I got really involved in the gypsy culture there. It was one of the first times that I was excluded from a group. At first, I was treated like an outsider and was largely ignored. It made me very aware of pervasive racism, and how we separate ourselves from those who are different in some way. I started educating myself and learned more about these issues. Ultimately, I became a trusted friend and was able to hear from them about their history and ancestry, their music and culture. I was able to see first-hand that not everyone is free and able to do what they want.
Many emerging sage leaders identify the great influence that mentors have played in guiding their lives. One identifies a caring former boss and another identifies a philosophy teacher who believed in her. A special relationship with a grandfather who taught you can change things, or a grandmother who gave constant encouragement are also mentioned, as is the impact of a father turning over to his sons the reins of Campus Life Ministry. Another emerging sage identifies working with the founder of a service learning and mentoring nonprofit organization at UC Irvine, and one reports as uplifting the impact of his boss placing confidence in him:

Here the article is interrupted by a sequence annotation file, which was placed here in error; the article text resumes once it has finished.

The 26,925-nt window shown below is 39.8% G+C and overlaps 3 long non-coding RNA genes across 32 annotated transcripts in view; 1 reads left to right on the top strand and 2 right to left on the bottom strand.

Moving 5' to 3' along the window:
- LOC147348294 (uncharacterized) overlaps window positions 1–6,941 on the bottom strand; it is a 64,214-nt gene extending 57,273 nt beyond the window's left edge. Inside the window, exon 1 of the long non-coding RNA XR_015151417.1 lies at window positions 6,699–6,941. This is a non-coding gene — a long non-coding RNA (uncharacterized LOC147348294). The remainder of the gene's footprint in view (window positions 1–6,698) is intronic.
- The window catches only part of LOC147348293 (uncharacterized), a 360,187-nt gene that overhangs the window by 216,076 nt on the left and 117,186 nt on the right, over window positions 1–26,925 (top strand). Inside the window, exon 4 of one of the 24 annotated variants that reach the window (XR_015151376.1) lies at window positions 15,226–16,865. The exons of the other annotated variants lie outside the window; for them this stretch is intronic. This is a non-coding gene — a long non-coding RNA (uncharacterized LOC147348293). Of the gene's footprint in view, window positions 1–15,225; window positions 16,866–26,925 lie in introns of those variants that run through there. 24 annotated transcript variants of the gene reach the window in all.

My boss asked me to run a $2.5 million project when I had never managed a project all the way through. That catapulted me into a level of leadership I hadn’t expected.
Various educational experiences are also the source of peak experiences among emerging sage leaders. One mentions the planning and successful implementation of a retreat that resulted in her school being named Northern California Flagship School. Another identifies the pivotal experience of having placed tenth in an all-state high school debate. One emerging sage leader wanted to be a biologist but didn’t enjoy the classes, so he took an economics course and fell in love with numbers and graphs. Another was about to leave for graduate school at the London School of Economics when her boyfriend asked, “Why don’t you become a chiropractor (her father’s occupation)?” And she did. Then there is the boy who hung-out with troubled kids in 8th grade:1K Club